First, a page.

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July 15, 2022

born in England and America in the early twentieth century. Imagism is a 20th century movement in poetry advocating free verse and the expression of ideas and emotions through clear precise images. Imagism emphasized simplicity, clarity of expression, and precision through the use of exacting visual images.

The Imagists featured a number of women writers amongst their major figure.

– The Dryad- Ezra Pound’s Pet Name for Hilda Doolittle, was born in Bethlehem, Pennsylvania, to Charles Leander Doolittle, who came from New England ancestry, and Helen (Wolle) Doolittle. Hilda Doolittle was an American poet, known initially as an Imagist. She was also a translator, novelist-playwright, and self-proclaimed “pagan mystic.”

She was the only surviving girl in her family, with three brothers and two older half-brothers.

Charles valued education and wanted Hilda to become a scientist or mathematician. Hilda wanted to be an artist like her mother, but her father ruled out art school. Charles was cool, detached, and uncommunicative. – Jone Johnson Lewis

When Doolittle was 15, she met Ezra Pound, a 16-year-old freshman at the University of Pennsylvania where her father was teaching. In London, Doolittle moved in the same literary circle as Pound. This group included such luminaries as W. B. Yeats and May Sinclair. She met Richard Aldington there, an Englishman and poet. They married in 1913.

At one meeting, Pound declared Doolittle to be an imagist and wanted her to sign her poems “H.D. Imagist.” She agreed and after that was known professionally as H.D. Under the new name, she contributed to the 1914 publication, “Des Imagistes,” the first anthology of imagist poetry. 

In July of 1918, H.D. met Winifred Ellerman, a wealthy woman who became her benefactor and her lover. Ellerman renamed herself Bryher. They went to Greece in 1920 and to America in 1920 and 1921. While in the U.S., Bryher married Robert McAlmon, a marriage of convenience, which freed Bryher from parental control. Both Bryher and H.D. slept with McAlmon during this time. The couple divorced in 1927.

Bryher divorced her husband to marry H.D.’s male lover, Kenneth Macpherson. H.D., Bryher and Macpherson lived together and traveled through Europe in what the poet and critic Barbara Guest termed as a “menagerie of three”. Bryher and Macpherson adopted H.D.’s daughter, Perdita. They moved to Lake Geneva to live in a Bauhaus villa. She became pregnant for the third time in 1928, but chose to illegally abort the pregnancy in Berlin that November.

H.D. published her second book of poems in 1921, called “Hymen.” The poems featured many female figures from mythology as narrators, including Hymen, Demeter, and Circe.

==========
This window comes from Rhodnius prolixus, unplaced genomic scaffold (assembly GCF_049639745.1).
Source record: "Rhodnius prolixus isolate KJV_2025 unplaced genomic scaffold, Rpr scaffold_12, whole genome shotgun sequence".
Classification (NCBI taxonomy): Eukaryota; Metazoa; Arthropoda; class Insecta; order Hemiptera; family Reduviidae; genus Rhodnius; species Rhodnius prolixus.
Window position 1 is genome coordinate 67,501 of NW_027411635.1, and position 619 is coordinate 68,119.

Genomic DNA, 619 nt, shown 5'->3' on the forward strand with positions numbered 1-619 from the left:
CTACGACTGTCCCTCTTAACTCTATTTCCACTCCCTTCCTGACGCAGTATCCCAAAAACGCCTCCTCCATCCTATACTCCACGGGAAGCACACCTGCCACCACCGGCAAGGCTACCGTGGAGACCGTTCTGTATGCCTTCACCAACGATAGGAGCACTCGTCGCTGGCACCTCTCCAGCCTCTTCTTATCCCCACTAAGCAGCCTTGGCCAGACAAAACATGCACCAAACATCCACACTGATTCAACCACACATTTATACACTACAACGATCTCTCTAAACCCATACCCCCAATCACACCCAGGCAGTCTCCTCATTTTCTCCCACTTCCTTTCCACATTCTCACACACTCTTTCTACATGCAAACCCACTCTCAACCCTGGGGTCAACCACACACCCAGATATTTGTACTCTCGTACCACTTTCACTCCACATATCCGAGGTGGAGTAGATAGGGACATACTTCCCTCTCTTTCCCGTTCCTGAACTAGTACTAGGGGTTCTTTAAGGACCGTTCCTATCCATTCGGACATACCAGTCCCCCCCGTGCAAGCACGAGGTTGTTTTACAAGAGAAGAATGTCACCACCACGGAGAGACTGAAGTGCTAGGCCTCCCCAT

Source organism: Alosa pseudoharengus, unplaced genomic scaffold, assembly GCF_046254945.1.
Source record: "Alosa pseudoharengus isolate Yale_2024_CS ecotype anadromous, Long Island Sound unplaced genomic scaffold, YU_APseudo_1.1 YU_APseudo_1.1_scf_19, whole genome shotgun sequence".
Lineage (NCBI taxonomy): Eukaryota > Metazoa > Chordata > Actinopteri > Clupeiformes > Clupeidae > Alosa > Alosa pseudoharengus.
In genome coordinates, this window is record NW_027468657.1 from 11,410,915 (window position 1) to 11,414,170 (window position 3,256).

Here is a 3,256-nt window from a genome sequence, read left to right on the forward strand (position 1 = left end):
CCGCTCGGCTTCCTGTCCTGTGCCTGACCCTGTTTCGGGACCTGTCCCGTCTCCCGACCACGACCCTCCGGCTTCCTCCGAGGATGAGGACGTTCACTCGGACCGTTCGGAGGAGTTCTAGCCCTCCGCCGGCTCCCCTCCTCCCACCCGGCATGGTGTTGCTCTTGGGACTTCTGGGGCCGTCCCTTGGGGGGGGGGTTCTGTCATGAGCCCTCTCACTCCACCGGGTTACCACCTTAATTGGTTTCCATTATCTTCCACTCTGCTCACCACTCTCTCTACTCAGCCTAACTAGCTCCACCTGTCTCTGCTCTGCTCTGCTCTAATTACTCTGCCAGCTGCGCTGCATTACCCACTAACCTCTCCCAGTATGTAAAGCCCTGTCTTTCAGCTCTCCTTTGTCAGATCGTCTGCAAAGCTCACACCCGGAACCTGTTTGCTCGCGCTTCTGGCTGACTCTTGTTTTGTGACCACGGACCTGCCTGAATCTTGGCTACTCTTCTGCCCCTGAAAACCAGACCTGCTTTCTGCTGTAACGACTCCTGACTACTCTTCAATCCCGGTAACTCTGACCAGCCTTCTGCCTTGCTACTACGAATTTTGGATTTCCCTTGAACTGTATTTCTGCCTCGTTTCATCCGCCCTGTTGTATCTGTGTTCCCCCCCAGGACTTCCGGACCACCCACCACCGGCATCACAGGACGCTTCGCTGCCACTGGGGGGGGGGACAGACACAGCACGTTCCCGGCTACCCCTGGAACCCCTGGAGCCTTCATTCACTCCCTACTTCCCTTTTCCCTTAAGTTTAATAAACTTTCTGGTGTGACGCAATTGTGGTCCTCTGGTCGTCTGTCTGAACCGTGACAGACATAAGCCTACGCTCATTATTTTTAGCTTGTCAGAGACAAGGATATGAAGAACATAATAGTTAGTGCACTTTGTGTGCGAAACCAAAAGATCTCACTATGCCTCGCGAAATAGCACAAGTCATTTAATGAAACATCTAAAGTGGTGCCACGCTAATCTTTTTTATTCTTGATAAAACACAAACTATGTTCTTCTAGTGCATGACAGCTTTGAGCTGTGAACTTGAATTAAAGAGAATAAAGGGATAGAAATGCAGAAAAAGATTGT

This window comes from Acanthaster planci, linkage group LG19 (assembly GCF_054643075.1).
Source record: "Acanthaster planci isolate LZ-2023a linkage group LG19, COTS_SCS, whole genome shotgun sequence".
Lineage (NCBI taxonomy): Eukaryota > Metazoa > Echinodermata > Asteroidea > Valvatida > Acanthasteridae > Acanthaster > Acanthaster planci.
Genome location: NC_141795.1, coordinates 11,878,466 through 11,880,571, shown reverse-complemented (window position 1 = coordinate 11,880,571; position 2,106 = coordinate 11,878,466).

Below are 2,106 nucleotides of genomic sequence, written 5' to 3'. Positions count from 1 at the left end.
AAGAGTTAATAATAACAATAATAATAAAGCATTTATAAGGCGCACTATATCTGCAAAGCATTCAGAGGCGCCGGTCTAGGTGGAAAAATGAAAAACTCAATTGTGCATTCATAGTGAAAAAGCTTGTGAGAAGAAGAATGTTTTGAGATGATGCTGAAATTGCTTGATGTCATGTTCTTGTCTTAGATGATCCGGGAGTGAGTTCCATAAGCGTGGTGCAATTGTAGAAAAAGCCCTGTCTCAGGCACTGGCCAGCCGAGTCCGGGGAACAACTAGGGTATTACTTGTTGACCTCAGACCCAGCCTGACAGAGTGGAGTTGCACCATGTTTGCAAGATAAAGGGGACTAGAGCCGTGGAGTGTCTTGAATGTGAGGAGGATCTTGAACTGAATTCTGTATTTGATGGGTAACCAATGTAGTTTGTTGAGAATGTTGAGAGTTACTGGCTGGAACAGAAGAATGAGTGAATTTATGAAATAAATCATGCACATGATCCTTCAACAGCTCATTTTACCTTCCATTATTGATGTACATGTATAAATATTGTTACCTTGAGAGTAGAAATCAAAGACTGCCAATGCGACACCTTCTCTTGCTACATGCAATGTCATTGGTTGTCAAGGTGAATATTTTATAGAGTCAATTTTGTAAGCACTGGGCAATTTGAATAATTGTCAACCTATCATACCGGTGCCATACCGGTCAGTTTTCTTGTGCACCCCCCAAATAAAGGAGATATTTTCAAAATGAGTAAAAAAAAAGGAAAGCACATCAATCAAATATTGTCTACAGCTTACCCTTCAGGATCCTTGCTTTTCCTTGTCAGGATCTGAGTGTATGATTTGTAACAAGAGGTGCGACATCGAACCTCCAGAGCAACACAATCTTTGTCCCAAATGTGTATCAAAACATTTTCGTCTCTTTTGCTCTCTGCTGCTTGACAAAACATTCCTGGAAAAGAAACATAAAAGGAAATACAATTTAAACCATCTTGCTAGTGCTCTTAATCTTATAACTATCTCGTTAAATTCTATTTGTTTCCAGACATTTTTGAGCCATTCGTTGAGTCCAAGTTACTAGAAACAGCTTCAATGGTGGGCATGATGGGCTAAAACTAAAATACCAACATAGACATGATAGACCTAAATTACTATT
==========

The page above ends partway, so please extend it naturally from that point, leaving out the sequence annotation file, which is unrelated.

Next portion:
H.D.’s mother joined Bryher and H.D. on a trip to Greece in 1922, including a visit to the island of Lesbos, known as the home of the poet Sappho. The next year they went to Egypt, where they were present at the opening of King Tut’s tomb.

In Switzerland H.D. found more peace for her writing. She kept her apartment in London for many years, splitting her time between homes. -Jone Johnson Lewis

H.D. published her first novel, “Palimpsest,” in 1926, featuring women expatriates with careers, searching for their identity and love.

Between 1923 and 1928 her lover, Bryher, was rescuing refugees. She rescued close to 100 people from the claws of the Nazis. By then H.D. also took an antifascist stand and broke all ties with Ezra Pound who was promoting investment in Mussolini’s Italy.

When H.D. began to dabble in the occult, a rift developed between her and Bryher which eventually caused them to split up.

In 1945 H.D. retreated to Switzerland. She and Bryher lived apart but they remained in regular communication.

The Walls do not Fall (excerpt)
by H. D

H. D.’s writings are certainly some of the most interesting for both the formal student and the arm chair amature . One of her appealing poems from her imagist movement is from Sea Garden, her first collection of poems.

Sea Poppies
by H. D.

Much of her work using imagist theories was influenced by Japanese verse, and she was a frequent visitor to the archival holdings of the British Museum where she studied various Japanese manuscripts.

A stark contrast to earlier American Poets such as Walt Whitman, who used subtle figurative language to explore emotions and internal feelings. In contrast, H.D.’s poems are often filled with concrete, realistic images, as this stanza from her poem “Mid-day” illustrates:

“The light beats upon me.

I am startled—

a split leaf crackles on the paved floor—

I am anguished—defeated.”

Following a reappraisal by feminist critics in the 1970s and 1980s, she is today considered one of the foremost 20th-century modernist poets.

  1. You post such marvelous gems of poets I never heard of. Thank you for this sharing of what sounds like a rich and spectacular woman living life with passion. I enjoy the pieces of her poetry you posted as well.

    • Happy you enjoyed the read Poet. I was also pleasantly surprised after following a lead through another poet I was reading.
      There is so much information about her life, I can assure you that I haven’t done her justice. Just so interesting to discover the lives that such spectacular women lived and the works they produced. Mind-blowing when one consider the era.

      • Yes indeed a courageous life lived in those times/era to be sure. Thanks again for the inspirational sharing.

  2. This is TOTALLY new to me – thank you, Abi ❤

    • Thank you for reading David ♥
      Fascinating how the creatives established and support each other.
      And name themselves, thereby creating movements.

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